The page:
Sarah Cohen, the Knight Professor of the Practice of Journalism and Public Policy at Duke University's Sanford School of Public Policy, figured there had to be an easier way for journalists to organize their notes on chronological events.
'Time and place are two of the most important aspects in stories,' Cohen said. 'Most reporters I know are still keeping a 40-page chronology in Word for long running stories.'
So, with a grant from Duke, Cohen hired two research scientists, Fernanda Viegas and Martin Wattenberg, to design a visual tool to allow reporters to not just organize their notes more effectively, but to also see the results of their research over time.
Viegas' and Wattenberg were the brains behind the IBM Many Eyes project and now work for Google. The tool they came up with, an open source program that is free to download and use, makes it possible for journalists to look at the reams of data that went into those old 40-page text chronologies or multisheet spreadsheets in new and more useful ways.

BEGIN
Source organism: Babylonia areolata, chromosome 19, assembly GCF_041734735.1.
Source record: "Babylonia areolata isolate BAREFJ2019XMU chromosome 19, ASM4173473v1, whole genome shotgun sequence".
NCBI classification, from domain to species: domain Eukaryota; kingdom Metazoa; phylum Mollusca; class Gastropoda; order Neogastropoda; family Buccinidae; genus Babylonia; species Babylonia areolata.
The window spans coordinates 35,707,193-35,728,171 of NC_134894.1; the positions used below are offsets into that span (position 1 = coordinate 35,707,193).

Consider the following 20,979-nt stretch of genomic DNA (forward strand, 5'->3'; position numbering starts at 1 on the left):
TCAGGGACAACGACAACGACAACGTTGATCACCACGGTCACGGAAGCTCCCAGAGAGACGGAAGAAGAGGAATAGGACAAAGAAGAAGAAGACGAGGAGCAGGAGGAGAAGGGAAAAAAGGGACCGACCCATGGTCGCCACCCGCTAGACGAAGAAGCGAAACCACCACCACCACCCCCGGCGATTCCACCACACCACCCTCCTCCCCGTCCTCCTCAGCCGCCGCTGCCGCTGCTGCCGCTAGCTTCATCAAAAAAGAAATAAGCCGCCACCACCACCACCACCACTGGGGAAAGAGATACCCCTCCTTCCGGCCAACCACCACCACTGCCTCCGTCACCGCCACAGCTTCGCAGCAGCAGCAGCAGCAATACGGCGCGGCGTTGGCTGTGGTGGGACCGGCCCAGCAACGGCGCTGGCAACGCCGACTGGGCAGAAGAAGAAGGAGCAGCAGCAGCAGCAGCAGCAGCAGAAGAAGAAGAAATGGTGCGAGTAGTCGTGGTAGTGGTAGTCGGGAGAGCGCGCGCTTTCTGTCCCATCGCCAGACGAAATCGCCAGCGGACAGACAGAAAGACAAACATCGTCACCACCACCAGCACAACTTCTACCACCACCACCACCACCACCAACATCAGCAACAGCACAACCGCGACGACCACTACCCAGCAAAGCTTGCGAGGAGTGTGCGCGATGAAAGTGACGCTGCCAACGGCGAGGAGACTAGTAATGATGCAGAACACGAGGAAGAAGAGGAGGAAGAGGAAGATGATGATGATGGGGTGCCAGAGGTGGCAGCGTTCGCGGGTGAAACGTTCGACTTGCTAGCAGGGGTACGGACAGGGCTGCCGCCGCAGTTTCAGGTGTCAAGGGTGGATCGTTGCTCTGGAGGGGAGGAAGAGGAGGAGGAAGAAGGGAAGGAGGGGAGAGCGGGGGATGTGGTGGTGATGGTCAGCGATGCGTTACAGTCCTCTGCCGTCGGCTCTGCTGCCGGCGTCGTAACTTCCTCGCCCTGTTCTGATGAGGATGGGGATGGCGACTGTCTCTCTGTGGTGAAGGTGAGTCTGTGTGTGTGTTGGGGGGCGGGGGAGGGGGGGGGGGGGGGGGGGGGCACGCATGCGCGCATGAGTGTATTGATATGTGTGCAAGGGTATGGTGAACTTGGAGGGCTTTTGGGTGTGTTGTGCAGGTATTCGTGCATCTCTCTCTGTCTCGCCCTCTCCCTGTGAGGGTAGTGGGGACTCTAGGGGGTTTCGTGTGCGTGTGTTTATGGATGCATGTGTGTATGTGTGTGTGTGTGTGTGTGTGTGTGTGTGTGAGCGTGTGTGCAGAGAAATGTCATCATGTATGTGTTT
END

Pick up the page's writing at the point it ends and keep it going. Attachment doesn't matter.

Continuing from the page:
'Say you're working on the BP story, you can say, 'I only want to see what happened in May having to do with birds,''' Cohen explained.
You can also look at how often President Barack Obama talked about the disaster in May, drill down into how when the president mentioned Gulf wildlife or any number of other functions. But the program doesn't just making searching data easier ' it's a visual tool that makes understanding data points over time easier.
'The way journalism is going, as there are fewer boots on the ground. It's important that they're spending their time efficiently,' Cohen explained.